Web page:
There was only one place to be April 20, and it was the MTS Centre for the third game of the first-round tilt between the Anaheim Ducks and Winnipeg Jets. After the first post-season goal by the Jets since relocating to Winnipeg from Atlanta, the crowd reached noise levels of 124 decibels. That’s the same noise level as an actual jet.
Hard to imagine Stempniak could hear a word his teammates were saying to him.
Tarasenko netted a hat trick in Game 4 of the Minnesota-St. Louis series and he made sure to net one of those goals with a little bit of style. After taking a breakaway pass, Tarasenko fended off two defenders and drew Wild netminder Dubnyk to the short side before tucking the puck back the other way with one hand.
If he keeps this up, by the time Tarasenko’s career is over in the NHL, it’s going to take weeks to sift through his gorgeous goals to pick the best of the best.
Few series featured as much back and forth action as the first-round matchup between Chicago and Nashville, so it’s no wonder one of the best saves of the post-season thus far comes from those games.
With the Blackhawks already leading the series 2-1 and tied 2-2 in Game 4, Hossa and Brandon Saad managed to break free for a 2-on-1 with less than 20 seconds remaining in the third period. Saad slipped the puck over to Hossa who had nearly the whole net to shoot at before Predators goaltender Rinne slid across to save the game for Nashville.
2. Evgeny Kuznetsov’s Game 7 winner is all skill
Throughout the final games of the Islanders-Capitals series, no player looked as dangerous with the puck as Kuznetsov and, following a three-point Game 5 performance and pointless Game 6, he found the score sheet again when it mattered most.
Kuznetsov collected a puck on the boards, waited patiently to draw Islanders center Frans Nielsen in, then turned on the jets and made a move to the middle of the ice that ended with a perfectly placed wristshot over the outstretched bodies of New York goaltender Jaroslav Halak and defenseman Johnny Boychuk.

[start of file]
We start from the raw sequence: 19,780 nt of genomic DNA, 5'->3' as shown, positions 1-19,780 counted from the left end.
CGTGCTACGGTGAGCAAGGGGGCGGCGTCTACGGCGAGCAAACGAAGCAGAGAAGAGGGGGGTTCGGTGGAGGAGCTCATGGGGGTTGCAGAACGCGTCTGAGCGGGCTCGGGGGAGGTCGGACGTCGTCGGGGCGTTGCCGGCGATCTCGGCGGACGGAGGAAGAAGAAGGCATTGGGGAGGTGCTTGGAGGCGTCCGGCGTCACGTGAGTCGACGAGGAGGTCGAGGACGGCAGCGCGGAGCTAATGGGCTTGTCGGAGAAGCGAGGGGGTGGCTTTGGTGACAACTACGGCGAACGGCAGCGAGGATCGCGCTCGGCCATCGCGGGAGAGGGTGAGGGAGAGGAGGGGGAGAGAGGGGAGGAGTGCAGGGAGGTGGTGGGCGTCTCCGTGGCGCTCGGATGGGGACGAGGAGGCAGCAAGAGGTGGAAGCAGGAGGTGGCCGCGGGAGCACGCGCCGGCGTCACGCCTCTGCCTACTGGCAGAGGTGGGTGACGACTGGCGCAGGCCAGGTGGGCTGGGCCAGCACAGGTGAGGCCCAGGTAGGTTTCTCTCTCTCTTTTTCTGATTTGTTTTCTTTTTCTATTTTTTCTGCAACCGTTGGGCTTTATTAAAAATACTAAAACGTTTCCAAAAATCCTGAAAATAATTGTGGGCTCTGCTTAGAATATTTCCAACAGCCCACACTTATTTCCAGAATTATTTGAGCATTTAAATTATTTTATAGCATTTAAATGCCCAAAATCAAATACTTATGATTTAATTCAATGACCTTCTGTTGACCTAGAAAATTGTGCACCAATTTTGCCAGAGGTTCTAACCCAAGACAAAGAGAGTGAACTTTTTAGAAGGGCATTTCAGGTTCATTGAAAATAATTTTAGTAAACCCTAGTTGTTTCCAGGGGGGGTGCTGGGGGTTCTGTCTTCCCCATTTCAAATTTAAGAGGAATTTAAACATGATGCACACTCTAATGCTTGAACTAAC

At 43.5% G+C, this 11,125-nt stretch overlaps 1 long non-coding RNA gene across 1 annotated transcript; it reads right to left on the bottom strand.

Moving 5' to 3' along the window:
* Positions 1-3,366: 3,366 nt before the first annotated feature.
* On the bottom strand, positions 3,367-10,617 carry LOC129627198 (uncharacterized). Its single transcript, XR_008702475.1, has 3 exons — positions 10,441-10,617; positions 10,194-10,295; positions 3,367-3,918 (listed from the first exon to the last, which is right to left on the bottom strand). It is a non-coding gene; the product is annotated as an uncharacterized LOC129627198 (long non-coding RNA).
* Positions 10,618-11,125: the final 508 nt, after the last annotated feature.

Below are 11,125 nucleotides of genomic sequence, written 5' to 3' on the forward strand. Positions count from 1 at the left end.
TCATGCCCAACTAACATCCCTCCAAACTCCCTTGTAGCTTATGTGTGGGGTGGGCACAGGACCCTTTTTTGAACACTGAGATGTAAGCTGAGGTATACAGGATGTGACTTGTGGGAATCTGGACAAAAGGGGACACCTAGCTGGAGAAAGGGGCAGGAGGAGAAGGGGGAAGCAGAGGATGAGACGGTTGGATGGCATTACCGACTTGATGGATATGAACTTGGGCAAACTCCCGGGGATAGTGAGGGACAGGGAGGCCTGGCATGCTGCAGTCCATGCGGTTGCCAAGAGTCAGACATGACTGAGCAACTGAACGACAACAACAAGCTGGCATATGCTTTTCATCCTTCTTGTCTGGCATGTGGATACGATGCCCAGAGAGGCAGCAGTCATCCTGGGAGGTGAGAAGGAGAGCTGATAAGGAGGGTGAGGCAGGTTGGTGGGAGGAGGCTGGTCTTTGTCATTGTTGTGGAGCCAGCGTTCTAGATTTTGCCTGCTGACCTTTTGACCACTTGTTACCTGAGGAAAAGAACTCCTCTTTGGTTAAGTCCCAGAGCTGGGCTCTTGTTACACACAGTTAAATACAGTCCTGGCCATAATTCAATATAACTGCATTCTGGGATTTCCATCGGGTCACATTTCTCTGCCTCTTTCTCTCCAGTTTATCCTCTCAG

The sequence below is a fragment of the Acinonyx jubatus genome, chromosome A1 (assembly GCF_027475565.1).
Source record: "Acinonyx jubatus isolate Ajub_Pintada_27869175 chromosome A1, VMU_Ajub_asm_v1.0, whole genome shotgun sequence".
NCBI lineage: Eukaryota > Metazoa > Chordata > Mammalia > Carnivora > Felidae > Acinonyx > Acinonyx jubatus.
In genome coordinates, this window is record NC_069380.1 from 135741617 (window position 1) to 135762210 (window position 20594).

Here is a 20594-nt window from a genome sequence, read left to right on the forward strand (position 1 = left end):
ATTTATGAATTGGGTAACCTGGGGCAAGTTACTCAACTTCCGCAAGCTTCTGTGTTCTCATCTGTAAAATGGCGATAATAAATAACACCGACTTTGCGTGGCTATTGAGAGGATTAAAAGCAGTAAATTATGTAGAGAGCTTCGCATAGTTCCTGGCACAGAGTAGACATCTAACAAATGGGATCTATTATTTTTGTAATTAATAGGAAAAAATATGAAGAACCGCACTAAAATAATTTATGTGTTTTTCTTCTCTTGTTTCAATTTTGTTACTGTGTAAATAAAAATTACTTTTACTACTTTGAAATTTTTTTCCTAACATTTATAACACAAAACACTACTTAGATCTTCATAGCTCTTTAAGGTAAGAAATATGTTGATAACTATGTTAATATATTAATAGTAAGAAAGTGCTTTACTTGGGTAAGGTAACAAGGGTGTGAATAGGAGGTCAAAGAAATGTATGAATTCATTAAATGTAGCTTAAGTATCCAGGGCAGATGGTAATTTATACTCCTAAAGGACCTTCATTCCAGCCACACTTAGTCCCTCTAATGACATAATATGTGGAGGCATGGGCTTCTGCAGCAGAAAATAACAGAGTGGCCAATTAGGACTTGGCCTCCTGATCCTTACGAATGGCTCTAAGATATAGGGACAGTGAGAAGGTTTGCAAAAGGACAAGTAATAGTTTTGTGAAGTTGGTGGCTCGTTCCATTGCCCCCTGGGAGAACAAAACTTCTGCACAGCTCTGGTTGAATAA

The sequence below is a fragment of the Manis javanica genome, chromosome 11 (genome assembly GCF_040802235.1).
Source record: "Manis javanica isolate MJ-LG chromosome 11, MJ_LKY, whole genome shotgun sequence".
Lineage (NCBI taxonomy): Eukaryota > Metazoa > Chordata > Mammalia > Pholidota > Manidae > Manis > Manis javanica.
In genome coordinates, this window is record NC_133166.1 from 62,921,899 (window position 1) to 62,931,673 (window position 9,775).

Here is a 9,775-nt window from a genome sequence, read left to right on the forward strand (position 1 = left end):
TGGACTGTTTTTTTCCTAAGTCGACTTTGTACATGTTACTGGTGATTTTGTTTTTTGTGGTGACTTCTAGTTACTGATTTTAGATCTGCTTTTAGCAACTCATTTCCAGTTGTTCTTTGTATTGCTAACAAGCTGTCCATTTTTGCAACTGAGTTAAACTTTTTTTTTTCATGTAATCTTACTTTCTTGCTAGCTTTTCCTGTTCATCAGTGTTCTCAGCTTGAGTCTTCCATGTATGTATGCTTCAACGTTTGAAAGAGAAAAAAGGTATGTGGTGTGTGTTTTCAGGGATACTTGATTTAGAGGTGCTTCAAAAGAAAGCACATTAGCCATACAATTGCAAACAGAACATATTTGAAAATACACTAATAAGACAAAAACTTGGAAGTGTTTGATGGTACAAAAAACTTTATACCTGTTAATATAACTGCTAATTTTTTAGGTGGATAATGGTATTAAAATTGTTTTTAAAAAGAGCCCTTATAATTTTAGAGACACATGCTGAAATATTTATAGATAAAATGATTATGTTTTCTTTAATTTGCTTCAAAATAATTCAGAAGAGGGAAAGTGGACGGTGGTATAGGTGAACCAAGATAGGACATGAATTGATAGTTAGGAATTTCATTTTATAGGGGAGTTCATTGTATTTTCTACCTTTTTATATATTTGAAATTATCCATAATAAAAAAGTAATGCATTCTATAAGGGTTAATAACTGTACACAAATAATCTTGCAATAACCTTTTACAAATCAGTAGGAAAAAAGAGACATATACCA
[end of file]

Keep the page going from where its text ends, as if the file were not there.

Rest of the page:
As far as goal celebrations go, Kuznetsov takes the cake. We think he might have been excited.
2. Brent Seabrook ends marathon Game 4 with triple overtime-winner
It’s hard to believe, but it took nearly another full game before Rinne allowed anything to get by him in Game 4 – it was like the save on Hossa was a sign of things to come.
Nashville and Chicago battled through two scoreless overtimes, but finally, almost five hours after the game had begun, Seabrook received a pass at the blueline from Patrick Kane less than a minute into the third overtime. Without hesitation, Seabrook launched a blast that knuckled through a mess of bodies before hitting the post and finding net behind Rinne.
How could this not be the best moment from the first round? This is a save that never should have been made and defies all logic, yet somehow Mrazek was able to reach back and absolutely rob Boyle with the paddle.
Sure, the Detroit Red Wings lost the series to the Tampa Bay Lightning in seven games, but if Mrazek didn’t stake his claim to the starting role in Hockeytown with his performance, we’re not sure what else he could have possibly done. When the playoffs are over and clips are being shown of the months of action leading up to a champion being crowned, this save will be front and center among the clips used.